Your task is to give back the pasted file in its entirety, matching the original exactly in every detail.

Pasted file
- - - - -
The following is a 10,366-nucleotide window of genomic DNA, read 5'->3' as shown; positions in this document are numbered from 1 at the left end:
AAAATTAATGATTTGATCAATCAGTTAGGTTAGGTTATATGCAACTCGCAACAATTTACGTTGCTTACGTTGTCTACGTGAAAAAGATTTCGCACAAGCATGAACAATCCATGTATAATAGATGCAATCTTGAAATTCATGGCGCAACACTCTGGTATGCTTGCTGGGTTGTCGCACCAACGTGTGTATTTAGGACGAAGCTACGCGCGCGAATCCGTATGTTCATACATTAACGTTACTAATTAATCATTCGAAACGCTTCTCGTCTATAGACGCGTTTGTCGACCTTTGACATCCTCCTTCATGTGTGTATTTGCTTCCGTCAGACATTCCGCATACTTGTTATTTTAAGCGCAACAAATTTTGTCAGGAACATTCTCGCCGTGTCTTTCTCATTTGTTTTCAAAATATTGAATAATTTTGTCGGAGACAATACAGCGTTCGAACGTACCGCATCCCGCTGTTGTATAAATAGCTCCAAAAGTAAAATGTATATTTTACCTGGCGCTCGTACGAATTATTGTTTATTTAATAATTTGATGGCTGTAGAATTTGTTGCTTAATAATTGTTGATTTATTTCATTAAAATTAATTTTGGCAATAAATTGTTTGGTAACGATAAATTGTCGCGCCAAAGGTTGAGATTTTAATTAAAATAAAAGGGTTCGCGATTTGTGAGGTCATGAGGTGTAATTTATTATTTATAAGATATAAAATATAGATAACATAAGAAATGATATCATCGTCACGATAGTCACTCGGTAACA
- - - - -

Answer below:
The following is a 10,366-nucleotide window of genomic DNA, read 5'->3' as shown; positions in this document are numbered from 1 at the left end:
AAAATTAATGATTTGATCAATCAGTTAGGTTAGGTTATATGCAACTCGCAACAATTTACGTTGCTTACGTTGTCTACGTGAAAAAGATTTCGCACAAGCATGAACAATCCATGTATAATAGATGCAATCTTGAAATTCATGGCGCAACACTCTGGTATGCTTGCTGGGTTGTCGCACCAACGTGTGTATTTAGGACGAAGCTACGCGCGCGAATCCGTATGTTCATACATTAACGTTACTAATTAATCATTCGAAACGCTTCTCGTCTATAGACGCGTTTGTCGACCTTTGACATCCTCCTTCATGTGTGTATTTGCTTCCGTCAGACATTCCGCATACTTGTTATTTTAAGCGCAACAAATTTTGTCAGGAACATTCTCGCCGTGTCTTTCTCATTTGTTTTCAAAATATTGAATAATTTTGTCGGAGACAATACAGCGTTCGAACGTACCGCATCCCGCTGTTGTATAAATAGCTCCAAAAGTAAAATGTATATTTTACCTGGCGCTCGTACGAATTATTGTTTATTTAATAATTTGATGGCTGTAGAATTTGTTGCTTAATAATTGTTGATTTATTTCATTAAAATTAATTTTGGCAATAAATTGTTTGGTAACGATAAATTGTCGCGCCAAAGGTTGAGATTTTAATTAAAATAAAAGGGTTCGCGATTTGTGAGGTCATGAGGTGTAATTTATTATTTATAAGATATAAAATATAGATAACATAAGAAATGATATCATCGTCACGATAGTCACTCGGTAACA